Does the use of glycerin laxatives decrease feeding intolerance in preterm infants?

Bibliographic details: Shah V, Chirinian N, Lee S, Evidence-based Practice for Improving Quality (EPIQ) Evidence Review Group.  Does the use of glycerin laxatives decrease feeding intolerance in preterm infants? Paediatrics and Child Health 2011; 16(9): e68-e70 Available from: http://www.pulsus.com/journals/abstract.jsp?sCurrPg=abstract&jnlKy=5&atlKy=10308&isuKy=998&isArt=t&fromfold=

Glycerol for acute stroke

There is not enough evidence to show if glycerol can reduce the disabling effects of brain swelling due to acute stroke. Brain swelling (or oedema) is a major cause of early death and long‐term disability after stroke (a sudden catastrophe in the brain either because an artery to the brain blocks, or because an artery in or on the brain ruptures and bleeds). A 10% solution of glycerol might reduce brain swelling and therefore reduce the risk of death and long‐term disability after a stroke. The review found some evidence that glycerol improves the short term survival after stroke, but there was not enough evidence to decide whether glycerol helps avoid disability after stroke. Adverse effects of glycerol treatment did not happen often, but a small number of treated patients were found to have blood in their urine (this disappeared after the glycerol treatment was stopped). More research is needed.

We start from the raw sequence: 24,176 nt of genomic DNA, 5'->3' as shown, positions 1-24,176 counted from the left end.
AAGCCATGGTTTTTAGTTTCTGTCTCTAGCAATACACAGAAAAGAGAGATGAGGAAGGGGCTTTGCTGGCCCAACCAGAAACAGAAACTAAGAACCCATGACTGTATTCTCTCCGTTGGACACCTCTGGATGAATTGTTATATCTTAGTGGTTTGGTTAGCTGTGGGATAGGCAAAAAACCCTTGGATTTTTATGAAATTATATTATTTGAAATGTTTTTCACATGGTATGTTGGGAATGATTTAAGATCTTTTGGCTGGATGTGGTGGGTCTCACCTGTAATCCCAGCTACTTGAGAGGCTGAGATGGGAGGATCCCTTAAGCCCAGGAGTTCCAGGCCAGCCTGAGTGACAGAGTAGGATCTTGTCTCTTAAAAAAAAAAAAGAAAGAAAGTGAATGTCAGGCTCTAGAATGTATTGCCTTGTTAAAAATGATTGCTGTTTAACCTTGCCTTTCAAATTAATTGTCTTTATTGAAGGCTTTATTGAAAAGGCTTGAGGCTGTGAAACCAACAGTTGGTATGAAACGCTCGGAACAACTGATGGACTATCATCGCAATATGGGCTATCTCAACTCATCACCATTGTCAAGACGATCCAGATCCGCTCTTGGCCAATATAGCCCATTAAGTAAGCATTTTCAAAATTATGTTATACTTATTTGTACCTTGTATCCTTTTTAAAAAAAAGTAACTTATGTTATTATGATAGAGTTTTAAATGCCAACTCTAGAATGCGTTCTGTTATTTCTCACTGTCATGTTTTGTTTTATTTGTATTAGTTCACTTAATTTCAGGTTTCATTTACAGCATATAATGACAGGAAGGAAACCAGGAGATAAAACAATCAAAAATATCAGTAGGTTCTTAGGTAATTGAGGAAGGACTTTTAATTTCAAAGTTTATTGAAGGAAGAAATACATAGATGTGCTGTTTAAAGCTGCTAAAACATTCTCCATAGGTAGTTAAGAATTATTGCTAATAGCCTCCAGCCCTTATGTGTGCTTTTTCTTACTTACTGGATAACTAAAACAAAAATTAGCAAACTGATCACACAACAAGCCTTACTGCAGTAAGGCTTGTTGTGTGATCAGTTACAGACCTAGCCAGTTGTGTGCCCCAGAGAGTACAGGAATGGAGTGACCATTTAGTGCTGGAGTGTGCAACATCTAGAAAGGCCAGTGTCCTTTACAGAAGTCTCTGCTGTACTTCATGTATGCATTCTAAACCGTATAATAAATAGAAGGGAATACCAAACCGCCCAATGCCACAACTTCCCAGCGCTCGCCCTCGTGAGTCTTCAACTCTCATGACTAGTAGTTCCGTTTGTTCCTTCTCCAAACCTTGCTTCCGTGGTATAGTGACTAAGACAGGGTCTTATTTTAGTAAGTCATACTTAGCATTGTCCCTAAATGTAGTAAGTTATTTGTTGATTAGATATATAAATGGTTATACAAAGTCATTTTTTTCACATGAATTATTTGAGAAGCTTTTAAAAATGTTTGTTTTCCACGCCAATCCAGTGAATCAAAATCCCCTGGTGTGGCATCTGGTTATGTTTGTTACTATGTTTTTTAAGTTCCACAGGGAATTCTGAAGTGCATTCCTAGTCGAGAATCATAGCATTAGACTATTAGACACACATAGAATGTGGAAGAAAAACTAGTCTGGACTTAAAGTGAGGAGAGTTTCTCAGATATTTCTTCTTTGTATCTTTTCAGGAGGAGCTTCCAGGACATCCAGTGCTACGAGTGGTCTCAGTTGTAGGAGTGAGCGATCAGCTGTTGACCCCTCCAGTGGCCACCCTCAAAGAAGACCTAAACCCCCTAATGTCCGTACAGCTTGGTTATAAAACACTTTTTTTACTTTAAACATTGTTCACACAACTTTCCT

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Summaries for consumers

Glycerol for acute stroke